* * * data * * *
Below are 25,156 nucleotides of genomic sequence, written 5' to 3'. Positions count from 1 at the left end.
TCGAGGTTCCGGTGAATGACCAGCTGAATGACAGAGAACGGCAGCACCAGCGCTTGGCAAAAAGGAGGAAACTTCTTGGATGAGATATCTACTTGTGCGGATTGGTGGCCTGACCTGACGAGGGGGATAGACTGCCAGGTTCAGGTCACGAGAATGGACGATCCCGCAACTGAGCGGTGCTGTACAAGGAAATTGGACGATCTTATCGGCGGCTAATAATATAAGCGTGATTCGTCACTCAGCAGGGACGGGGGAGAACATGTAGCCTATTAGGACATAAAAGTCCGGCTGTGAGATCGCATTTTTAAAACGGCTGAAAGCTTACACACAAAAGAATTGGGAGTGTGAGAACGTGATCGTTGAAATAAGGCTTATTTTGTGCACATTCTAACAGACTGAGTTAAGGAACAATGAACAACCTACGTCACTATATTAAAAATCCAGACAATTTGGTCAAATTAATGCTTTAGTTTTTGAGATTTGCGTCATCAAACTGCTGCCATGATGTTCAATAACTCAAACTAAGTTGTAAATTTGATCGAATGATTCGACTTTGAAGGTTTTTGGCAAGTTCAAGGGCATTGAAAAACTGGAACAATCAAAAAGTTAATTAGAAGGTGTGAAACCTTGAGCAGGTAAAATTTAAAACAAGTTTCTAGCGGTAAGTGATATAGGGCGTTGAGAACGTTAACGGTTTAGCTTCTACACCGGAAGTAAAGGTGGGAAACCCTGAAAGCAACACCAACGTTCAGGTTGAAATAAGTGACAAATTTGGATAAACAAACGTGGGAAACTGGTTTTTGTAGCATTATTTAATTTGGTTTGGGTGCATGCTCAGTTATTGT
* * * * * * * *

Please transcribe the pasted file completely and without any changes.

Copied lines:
Below are 25,156 nucleotides of genomic sequence, written 5' to 3'. Positions count from 1 at the left end.
TCGAGGTTCCGGTGAATGACCAGCTGAATGACAGAGAACGGCAGCACCAGCGCTTGGCAAAAAGGAGGAAACTTCTTGGATGAGATATCTACTTGTGCGGATTGGTGGCCTGACCTGACGAGGGGGATAGACTGCCAGGTTCAGGTCACGAGAATGGACGATCCCGCAACTGAGCGGTGCTGTACAAGGAAATTGGACGATCTTATCGGCGGCTAATAATATAAGCGTGATTCGTCACTCAGCAGGGACGGGGGAGAACATGTAGCCTATTAGGACATAAAAGTCCGGCTGTGAGATCGCATTTTTAAAACGGCTGAAAGCTTACACACAAAAGAATTGGGAGTGTGAGAACGTGATCGTTGAAATAAGGCTTATTTTGTGCACATTCTAACAGACTGAGTTAAGGAACAATGAACAACCTACGTCACTATATTAAAAATCCAGACAATTTGGTCAAATTAATGCTTTAGTTTTTGAGATTTGCGTCATCAAACTGCTGCCATGATGTTCAATAACTCAAACTAAGTTGTAAATTTGATCGAATGATTCGACTTTGAAGGTTTTTGGCAAGTTCAAGGGCATTGAAAAACTGGAACAATCAAAAAGTTAATTAGAAGGTGTGAAACCTTGAGCAGGTAAAATTTAAAACAAGTTTCTAGCGGTAAGTGATATAGGGCGTTGAGAACGTTAACGGTTTAGCTTCTACACCGGAAGTAAAGGTGGGAAACCCTGAAAGCAACACCAACGTTCAGGTTGAAATAAGTGACAAATTTGGATAAACAAACGTGGGAAACTGGTTTTTGTAGCATTATTTAATTTGGTTTGGGTGCATGCTCAGTTATTGT